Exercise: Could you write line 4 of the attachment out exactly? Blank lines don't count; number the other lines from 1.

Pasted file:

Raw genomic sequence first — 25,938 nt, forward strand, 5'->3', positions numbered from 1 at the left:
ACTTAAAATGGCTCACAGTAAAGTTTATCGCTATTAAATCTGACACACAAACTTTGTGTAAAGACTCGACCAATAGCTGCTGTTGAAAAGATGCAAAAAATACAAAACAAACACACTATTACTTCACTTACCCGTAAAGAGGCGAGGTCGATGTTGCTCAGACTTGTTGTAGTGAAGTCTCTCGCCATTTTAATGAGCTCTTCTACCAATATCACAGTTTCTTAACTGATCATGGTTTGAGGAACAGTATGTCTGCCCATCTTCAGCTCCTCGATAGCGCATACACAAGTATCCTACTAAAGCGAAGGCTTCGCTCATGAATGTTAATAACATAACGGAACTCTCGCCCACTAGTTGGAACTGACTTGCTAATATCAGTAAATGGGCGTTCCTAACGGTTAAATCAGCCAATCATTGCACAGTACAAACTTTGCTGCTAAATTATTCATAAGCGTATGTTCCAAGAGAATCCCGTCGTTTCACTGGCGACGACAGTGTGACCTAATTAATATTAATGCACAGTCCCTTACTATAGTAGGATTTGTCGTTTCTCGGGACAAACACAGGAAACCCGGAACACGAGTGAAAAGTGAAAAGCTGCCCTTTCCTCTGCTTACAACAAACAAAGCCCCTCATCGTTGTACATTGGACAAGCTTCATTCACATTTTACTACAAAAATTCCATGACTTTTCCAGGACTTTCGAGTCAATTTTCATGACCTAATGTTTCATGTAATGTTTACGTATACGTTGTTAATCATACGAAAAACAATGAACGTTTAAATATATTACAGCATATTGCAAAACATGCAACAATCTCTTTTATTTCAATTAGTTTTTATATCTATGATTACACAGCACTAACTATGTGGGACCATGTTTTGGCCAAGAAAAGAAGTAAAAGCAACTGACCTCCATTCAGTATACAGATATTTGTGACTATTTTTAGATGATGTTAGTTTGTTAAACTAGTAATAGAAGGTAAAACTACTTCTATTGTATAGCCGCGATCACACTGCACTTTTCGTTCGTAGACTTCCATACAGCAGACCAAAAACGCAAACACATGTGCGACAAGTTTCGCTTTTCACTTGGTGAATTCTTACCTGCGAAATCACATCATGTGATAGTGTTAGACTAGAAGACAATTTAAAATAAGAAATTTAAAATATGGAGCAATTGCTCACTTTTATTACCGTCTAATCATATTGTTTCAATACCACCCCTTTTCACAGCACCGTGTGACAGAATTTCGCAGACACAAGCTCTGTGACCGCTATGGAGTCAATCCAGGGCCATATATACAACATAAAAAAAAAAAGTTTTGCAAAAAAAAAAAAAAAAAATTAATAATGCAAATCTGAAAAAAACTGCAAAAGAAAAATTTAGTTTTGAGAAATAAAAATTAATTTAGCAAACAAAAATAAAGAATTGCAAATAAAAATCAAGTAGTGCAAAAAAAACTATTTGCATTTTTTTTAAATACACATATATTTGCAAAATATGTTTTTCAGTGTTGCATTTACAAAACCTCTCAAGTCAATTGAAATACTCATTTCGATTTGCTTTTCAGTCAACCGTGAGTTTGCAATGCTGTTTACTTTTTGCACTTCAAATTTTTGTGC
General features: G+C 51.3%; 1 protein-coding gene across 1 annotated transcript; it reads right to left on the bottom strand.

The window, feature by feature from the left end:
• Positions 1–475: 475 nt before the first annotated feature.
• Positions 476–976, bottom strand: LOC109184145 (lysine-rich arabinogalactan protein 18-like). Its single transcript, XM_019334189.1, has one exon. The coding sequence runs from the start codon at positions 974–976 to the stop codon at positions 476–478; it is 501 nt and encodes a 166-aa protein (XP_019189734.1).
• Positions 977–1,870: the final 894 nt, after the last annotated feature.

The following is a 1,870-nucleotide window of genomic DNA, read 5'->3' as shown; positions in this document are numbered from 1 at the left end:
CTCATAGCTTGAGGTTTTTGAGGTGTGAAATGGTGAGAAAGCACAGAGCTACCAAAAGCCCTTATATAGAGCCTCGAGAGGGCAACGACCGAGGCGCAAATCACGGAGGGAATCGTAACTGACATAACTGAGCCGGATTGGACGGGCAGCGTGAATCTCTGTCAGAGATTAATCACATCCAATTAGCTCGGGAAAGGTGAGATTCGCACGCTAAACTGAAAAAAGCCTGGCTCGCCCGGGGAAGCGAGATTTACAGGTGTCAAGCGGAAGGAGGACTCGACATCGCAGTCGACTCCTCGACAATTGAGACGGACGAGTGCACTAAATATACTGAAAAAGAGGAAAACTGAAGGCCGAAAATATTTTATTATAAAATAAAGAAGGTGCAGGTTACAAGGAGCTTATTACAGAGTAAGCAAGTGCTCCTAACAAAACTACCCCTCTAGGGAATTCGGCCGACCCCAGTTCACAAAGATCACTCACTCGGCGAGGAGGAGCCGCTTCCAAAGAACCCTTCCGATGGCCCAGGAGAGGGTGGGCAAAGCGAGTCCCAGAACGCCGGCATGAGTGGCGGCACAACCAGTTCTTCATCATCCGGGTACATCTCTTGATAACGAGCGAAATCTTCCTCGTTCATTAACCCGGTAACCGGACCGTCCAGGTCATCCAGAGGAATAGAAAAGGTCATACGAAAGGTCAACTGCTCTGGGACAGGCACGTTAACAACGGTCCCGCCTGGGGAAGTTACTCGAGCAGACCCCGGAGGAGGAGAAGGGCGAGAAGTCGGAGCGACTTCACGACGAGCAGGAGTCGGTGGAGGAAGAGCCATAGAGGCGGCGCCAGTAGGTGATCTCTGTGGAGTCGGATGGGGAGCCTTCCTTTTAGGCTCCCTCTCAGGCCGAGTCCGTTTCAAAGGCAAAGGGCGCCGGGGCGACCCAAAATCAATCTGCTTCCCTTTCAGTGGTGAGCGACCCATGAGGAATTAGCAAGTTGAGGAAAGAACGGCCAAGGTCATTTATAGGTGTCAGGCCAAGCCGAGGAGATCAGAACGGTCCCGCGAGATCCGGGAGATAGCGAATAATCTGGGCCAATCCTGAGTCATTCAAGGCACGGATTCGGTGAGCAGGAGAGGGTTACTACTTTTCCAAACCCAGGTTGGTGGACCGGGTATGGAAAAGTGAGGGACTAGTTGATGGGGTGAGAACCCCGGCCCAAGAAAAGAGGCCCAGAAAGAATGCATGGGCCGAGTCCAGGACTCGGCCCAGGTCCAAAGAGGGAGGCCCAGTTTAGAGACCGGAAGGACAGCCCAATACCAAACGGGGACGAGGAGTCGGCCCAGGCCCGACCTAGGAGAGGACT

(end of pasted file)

The window, feature by feature from the left end: